Anderson announced his decision Monday at a news conference at Gallagher-Iba Arena, saying "I believe now is the time for me to pursue my dreams by playing in the NBA."
Anderson averaged a Big 12-best 22.3 points per game while leading the Cowboys into the NCAA tournament for a second straight year. The versatile 6-foot-6 guard was an overwhelming choice as the league's player of the year, earning the selection ahead of such stars as Kansas' Sherron Collins and Cole Aldrich, and Kansas State's Jacob Pullen.
"I believe now it's time to test my basketball skills against the best players in the world," Anderson said. "I have worked hard to improve my abilities over the last three years. ... I believe that I am fully prepared both athletically and emotionally for the challenge of playing in the NBA."
The soft-spoken Anderson hesitated for a moment when he was asked where he hoped to be taken -- and coach Travis Ford answered for him.
"First," Ford said, drawing laughs from an audience of students invited to the news conference.
Anderson followed by saying he wanted to be among the lottery picks in the first half of the draft's first round.
"This decision was difficult because the past three years have been a great experience for me here," Anderson said. "I have grown so much as a person and as a basketball player, and we have won a lot of games and went to the NCAA tournament the last two seasons."
A former Arkansas high school standout who was named a McDonald's All-American, Anderson was recruited to Oklahoma State by former coach Sean Sutton before spending his last two seasons under Ford's tutelage. He increased his scoring average dramatically from 13.3 points as a freshman to 18.2 last year and was considered a potential first-round NBA draft pick even then.
Instead, he returned and focused on adding a stronger driving element to go with his accurate 3-point shooting. He said he benefited both from teammates refusing to take it easy on him and Ford developing an individual program for him to follow. He believes now he's more prepared to deal with a lengthy NBA season.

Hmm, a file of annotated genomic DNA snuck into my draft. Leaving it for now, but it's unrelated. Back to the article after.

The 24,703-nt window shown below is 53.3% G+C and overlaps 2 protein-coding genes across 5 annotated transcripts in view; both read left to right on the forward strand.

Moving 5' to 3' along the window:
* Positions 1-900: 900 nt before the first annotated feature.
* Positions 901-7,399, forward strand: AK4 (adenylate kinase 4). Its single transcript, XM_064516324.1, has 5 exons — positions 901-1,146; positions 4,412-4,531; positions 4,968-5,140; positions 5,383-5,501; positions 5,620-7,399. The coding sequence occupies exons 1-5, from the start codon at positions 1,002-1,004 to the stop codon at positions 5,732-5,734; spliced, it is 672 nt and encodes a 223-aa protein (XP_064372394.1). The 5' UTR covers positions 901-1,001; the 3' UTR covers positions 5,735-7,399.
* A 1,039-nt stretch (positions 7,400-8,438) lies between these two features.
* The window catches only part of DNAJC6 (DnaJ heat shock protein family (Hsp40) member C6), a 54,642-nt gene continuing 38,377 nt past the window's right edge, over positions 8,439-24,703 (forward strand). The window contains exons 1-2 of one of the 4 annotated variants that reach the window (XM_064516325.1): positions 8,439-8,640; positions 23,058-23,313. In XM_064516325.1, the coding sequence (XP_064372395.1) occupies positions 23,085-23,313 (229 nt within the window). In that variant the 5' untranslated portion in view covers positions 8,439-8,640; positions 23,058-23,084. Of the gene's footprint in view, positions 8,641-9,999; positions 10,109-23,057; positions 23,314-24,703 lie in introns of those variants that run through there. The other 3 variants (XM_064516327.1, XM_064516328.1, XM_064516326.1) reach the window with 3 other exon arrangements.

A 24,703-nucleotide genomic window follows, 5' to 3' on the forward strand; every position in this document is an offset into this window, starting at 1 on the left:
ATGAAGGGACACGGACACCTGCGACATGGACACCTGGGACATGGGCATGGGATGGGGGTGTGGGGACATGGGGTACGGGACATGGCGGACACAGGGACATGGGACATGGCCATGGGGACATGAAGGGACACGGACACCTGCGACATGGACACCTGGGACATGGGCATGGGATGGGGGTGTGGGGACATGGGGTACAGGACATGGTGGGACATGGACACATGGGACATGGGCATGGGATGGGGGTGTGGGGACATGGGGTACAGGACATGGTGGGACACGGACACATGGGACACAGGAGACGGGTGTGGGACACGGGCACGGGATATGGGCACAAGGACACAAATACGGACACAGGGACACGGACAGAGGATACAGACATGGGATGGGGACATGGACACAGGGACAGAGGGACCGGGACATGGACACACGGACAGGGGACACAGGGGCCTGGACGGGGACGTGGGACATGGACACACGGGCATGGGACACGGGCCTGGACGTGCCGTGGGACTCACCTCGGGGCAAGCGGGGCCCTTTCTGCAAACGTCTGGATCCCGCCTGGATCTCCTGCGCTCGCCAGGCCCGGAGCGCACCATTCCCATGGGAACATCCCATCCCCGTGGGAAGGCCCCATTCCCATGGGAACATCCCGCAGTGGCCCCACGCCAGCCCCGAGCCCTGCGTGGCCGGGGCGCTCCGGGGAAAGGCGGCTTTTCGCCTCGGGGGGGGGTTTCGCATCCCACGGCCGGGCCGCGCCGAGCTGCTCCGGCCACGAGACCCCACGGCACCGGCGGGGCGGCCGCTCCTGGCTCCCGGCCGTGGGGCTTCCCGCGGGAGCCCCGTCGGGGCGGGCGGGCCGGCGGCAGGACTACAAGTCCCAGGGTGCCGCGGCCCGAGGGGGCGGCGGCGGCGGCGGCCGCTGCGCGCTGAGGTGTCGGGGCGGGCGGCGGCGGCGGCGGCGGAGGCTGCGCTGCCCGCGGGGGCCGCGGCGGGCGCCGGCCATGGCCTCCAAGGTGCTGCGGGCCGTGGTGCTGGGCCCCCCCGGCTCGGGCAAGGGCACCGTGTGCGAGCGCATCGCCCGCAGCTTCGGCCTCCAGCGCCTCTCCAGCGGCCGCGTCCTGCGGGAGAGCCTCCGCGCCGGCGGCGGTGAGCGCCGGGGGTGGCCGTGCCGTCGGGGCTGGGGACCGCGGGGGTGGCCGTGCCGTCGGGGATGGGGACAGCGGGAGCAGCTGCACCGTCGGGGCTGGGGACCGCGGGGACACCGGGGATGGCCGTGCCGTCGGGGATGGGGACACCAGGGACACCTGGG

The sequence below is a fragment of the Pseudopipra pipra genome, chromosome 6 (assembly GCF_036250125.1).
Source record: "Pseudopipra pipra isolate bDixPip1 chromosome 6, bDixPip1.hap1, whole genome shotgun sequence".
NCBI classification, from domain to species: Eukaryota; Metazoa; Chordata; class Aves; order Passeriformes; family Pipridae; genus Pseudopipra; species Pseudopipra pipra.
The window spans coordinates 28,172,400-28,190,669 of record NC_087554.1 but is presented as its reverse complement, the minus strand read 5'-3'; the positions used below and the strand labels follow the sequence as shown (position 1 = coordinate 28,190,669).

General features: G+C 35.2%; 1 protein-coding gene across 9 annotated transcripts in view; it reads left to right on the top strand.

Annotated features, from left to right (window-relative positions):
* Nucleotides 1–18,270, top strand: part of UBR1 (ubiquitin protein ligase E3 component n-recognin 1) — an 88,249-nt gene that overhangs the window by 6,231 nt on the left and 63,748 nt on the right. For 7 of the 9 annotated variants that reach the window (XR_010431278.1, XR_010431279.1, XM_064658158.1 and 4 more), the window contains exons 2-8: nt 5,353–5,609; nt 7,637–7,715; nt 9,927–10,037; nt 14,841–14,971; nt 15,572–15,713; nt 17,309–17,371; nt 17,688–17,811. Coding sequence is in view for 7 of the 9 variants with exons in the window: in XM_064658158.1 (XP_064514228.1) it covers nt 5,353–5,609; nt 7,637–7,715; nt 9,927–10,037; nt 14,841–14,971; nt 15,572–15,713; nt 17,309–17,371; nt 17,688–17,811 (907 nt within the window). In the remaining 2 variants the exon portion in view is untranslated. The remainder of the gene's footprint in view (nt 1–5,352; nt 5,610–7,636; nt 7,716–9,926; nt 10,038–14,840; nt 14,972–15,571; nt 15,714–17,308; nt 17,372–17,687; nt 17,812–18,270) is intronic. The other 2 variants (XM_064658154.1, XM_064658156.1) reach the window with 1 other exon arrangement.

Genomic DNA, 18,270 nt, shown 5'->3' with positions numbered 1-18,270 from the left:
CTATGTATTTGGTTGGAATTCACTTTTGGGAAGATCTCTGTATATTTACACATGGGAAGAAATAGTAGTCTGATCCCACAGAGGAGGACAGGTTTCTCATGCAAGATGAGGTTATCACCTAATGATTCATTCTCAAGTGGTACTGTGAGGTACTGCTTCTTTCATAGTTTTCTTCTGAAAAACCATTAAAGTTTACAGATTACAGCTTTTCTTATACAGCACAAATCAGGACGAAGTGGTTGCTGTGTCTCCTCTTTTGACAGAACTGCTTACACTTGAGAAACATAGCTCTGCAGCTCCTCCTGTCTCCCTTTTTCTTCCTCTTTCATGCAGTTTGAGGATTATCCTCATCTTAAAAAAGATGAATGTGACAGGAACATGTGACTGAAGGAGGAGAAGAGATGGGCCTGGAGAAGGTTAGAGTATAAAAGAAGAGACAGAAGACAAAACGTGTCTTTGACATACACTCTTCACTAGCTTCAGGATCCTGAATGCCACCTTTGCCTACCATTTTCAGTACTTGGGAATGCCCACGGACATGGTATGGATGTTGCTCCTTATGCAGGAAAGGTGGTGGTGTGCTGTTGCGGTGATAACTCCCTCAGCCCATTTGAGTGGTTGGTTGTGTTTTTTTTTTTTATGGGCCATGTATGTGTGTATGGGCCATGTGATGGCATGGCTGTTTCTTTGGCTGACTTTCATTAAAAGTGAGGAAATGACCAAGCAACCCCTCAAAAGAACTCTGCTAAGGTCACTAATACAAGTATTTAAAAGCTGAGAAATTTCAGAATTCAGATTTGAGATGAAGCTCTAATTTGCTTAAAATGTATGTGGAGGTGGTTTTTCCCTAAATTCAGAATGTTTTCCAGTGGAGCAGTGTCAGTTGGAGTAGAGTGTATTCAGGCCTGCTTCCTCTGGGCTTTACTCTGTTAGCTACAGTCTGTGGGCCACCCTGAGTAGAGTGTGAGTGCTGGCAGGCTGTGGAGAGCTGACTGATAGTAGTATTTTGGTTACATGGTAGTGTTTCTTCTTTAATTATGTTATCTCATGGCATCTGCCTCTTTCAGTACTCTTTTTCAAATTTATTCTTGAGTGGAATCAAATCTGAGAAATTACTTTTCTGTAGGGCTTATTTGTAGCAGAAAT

"Last year, I wasn't aggressive enough and I don't think I was mentally ready enough to go," Anderson said. "I think this year, coming back, it helped out a lot."
Anderson, who met with Ford to finalize the decision on Sunday night, said he had not yet hired an agent but plans to do so. If he does not hire an agent, Anderson would still be eligible to return for his senior season.
Anderson admitted there was a tiny bit of temptation to return and see if the Cowboys could make a deeper run in the NCAA tournament next season after a disappointing 64-59 loss to Georgia Tech in the first round on Friday night.
"It wasn't how I wanted to go out as a Cowboy," said Anderson, who missed all six of his 3-pointers and finished with only 11 points. "It happened like that but it wasn't like I planned for it to be. It was a very frustrating game and no question after that, it started to cross my mind to get back to that point again because I know how good our team was and I think we were better than we played."
Despite that lackluster finish, Anderson concludes his career as one of the most accomplished players in Oklahoma State history. He ranks behind only Byron Houston, Bryant "Big Country" Reeves and Adrian Peterson on the career scoring list and his 17.9-point average is second only to Houston.
No player has scored more points over his first three years at Oklahoma State.
"He's been a fine and perfect example of what we want this basketball program to be about, not just as a player but as a person," Ford said. "That's what I'm going to miss is just coaching every day a guy who you know you're going to get his best effort and you know you're going to have fun doing it because he's just a tremendous, tremendous, tremendous person."
Anderson said he considered his selection to the Big 12's all-academic team to be his proudest achievement at Oklahoma State, and he intends to honor his promise to his mother to eventually earn his degree.
"It really doesn't start with basketball. Every player has a different ability when it comes to what they can do on the court," Ford said. "We don't ask everybody to do what James was able to do for us.
"What I'm going to miss probably the most was somebody who was maybe the most coachable young man I've ever been around. I've been around him for two years, and in two years I've never -- not once -- ever had to call him into my office for anything he'd done wrong."